The UK government has come under fire over its plan to allow patients to rate their GP, with one doctor warning it will put surgeries under pressure to score well in Google-like reviews.
Britain’s Health Secretary Sajid Javid is seeking to reshape practices post-pandemic in response to widespread criticism that the shift to digital platforms for consultations has left many patients struggling to get face-to-face appointments.
The profession has come forward with a hostile response, accusing the Conservative politician of “insulting” GPs with his blueprint, which will create a league table of surgeries based on the number of people who speak to their doctor in-person, on Zoom or over the telephone. Doctors said a shortage of frontline staff limited their ability to respond to the incentives Mr Javid had set out.
Mr Javid denied he was trying to put in place “name and shame practices” across England, insisting he wanted all patients to be given a choice over how they would like to be heard.
By spring 2022, GP appointment data will be published at a practice level so patients can see how their surgery is performing.
Dr Jess Harvey, a GP from Shropshire, was among those who criticised the plan, suggesting that the health secretary had ignored the fact that the service provided by many surgeries is “on its knees”.
“Frankly, for Mr Javid to describe us as underperforming is insulting,” she told BBC Radio 4’s Today programme. "I've heard the Conservative government talking about the magic money tree, well there isn't a magic locum tree, I'm afraid."
She said the plan also showed “just how out of touch” government ministers are with the situation in GP practices in England.
“The more I read and hear about this proposal, the less I think this government understands about general practice, how it's run,” she said.
Responding to Dr Harvey's assessment, the health secretary insisted he was not interested in creating a system of comparison between GPs, but wanted patients to have access to “more granular information” about different surgeries.
He said the point of making the data public is to improve “transparency and accountability” and that it would be “right that it’s published at a practice-by-practice level.”
The British Medical Association condemned the plans, with General Practitioners Committee chairman Dr Richard Vautrey saying: “GPs across England will be truly horrified that this is being presented as a lifeline to general practice, when in reality it could sink the ship altogether.”
Under the system, patients will be able to rate their GP practice’s performance via text message.
Dr David Lloyd, a GP in Harrow, north London, said the method would turn GPs into a commodity at people’s fingertips, like Google or Amazon.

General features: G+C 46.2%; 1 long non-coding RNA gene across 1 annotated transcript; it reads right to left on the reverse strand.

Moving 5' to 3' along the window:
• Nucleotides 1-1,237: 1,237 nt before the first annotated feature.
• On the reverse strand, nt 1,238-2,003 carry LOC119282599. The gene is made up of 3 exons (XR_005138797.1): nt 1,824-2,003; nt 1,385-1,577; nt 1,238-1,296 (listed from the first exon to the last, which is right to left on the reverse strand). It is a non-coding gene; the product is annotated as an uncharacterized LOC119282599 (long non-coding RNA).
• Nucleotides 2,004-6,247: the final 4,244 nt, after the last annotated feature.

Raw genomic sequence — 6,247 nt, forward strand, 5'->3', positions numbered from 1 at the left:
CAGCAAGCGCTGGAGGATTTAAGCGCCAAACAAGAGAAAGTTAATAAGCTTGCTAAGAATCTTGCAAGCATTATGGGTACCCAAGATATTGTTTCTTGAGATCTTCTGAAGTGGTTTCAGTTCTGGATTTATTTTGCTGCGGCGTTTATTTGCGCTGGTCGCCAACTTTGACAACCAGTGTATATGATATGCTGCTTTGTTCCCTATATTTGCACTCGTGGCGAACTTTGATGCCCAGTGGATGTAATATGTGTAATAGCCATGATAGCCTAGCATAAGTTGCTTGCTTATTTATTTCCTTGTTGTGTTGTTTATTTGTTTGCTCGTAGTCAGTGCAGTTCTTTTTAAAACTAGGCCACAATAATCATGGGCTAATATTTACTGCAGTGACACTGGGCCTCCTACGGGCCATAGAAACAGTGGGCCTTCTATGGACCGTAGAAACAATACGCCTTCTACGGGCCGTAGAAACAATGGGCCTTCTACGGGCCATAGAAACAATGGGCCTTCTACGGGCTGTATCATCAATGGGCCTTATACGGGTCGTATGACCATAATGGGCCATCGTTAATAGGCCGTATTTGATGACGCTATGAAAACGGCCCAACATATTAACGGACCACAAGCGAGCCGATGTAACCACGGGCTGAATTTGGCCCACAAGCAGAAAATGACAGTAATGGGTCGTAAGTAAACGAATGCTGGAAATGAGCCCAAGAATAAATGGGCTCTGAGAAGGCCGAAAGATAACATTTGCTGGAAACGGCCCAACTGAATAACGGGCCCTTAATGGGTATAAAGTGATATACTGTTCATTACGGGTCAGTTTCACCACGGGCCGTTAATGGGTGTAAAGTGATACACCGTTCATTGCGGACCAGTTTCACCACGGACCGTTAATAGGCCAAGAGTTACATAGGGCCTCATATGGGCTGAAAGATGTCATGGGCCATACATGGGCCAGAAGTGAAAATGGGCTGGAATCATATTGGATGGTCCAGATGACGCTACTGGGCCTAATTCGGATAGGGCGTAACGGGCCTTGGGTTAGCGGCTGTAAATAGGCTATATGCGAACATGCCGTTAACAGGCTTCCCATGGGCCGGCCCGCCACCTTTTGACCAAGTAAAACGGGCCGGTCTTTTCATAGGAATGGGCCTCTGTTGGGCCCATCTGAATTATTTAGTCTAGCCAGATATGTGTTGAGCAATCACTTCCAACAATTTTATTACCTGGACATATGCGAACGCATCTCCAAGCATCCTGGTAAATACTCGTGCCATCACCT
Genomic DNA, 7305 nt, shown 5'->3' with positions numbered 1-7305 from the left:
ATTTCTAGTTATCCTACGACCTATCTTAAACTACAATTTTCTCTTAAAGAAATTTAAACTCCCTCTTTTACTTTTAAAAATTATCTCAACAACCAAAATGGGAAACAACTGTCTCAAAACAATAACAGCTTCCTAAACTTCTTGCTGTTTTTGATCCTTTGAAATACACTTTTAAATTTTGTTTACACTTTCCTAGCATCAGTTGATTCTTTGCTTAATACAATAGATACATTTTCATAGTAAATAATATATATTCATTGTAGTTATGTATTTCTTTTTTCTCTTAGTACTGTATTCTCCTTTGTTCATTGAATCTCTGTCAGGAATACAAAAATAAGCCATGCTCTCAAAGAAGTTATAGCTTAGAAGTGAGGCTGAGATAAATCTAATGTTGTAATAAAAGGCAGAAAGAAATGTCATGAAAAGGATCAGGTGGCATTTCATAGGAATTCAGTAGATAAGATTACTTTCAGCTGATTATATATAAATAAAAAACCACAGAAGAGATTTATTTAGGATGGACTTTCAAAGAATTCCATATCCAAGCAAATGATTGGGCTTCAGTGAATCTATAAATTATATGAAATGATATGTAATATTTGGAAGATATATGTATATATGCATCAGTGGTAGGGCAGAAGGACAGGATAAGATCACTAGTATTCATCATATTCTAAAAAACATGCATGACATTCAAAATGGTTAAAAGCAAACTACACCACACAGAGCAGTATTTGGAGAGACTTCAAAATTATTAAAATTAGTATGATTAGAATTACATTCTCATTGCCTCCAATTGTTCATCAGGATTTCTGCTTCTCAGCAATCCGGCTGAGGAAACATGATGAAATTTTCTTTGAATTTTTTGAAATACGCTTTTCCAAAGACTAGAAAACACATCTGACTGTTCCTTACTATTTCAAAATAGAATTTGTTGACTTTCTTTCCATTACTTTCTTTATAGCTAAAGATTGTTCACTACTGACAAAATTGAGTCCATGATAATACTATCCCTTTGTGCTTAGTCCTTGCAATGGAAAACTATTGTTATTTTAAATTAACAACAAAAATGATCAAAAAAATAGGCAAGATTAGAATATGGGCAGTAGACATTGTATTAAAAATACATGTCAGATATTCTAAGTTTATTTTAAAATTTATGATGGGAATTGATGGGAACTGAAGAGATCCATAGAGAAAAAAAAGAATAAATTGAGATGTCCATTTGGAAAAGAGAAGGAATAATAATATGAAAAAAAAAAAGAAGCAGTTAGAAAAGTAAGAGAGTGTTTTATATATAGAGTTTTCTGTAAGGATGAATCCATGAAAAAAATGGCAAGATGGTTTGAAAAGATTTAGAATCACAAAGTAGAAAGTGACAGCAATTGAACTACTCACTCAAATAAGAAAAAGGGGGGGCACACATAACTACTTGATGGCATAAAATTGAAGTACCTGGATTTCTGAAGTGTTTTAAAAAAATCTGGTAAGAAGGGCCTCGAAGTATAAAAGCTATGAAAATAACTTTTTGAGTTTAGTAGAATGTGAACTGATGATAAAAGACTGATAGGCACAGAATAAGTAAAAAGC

“To have a series of targets set at this stage when we are trying to change things and make things for the better, is an interesting comment from our health secretary,” he told Sky News.
“The average GP is now working 1.3 whole-time equivalents a week, so we’re working 30 per cent harder than we should do, we’re seeing 40 or 45 patients a day rather than 27, which is accepted to be safe.
“So we’re working as hard as we can, and so these instant texts rating our service as they leave is turning us into an Amazon or Google commodity.”
The plan for improving access was published on Thursday morning by NHS England, working closely with the Department of Health and Social Care.
NHS England said the measures, including a £250 million winter access fund, will enable GP practices to improve availability and be free from red tape.
The plan includes investment to fund locum doctors, and other parts of the NHS will be called upon to help with some care.
This would see other healthcare workers being given new powers, to provide patients with “fit to work” notes or DVLA checks.
The Royal College of GPs (RCGP) called on the government to fulfil its manifesto pledge of an additional 6,000 GPs and 26,000 other primary care professionals in the workforce by 2024 — a target that is widely expected to be missed.
Prof Martin Marshall, chairman of the RCGP, said: “We know some patients prefer to see their GP face-to-face — but good care can and is being delivered remotely and some patients prefer it.”
Mr Javid said his plan would “tackle underperformance” in GP surgeries and take pressure off staff “so they can spend more time with patients and increase the number of face-to-face appointments.”
“Alongside this we are setting out more measures to tackle abuse and harassment so staff at GP surgeries who work so tirelessly to care for patients can do so without having to fear for their safety.”
Meanwhile, TV doctor and GP Rosemary Leonard accused Mr Javid of “stirring up anti-GP rhetoric”, and said that there are not enough locums to employ to plug the gaps.
Mr Javid was appointed health secretary in June after Matt Hancock resigned over his breach of Covid rules.
Mr Hancock has since been given a role with the United Nations to assist Africa's recovery from the pandemic.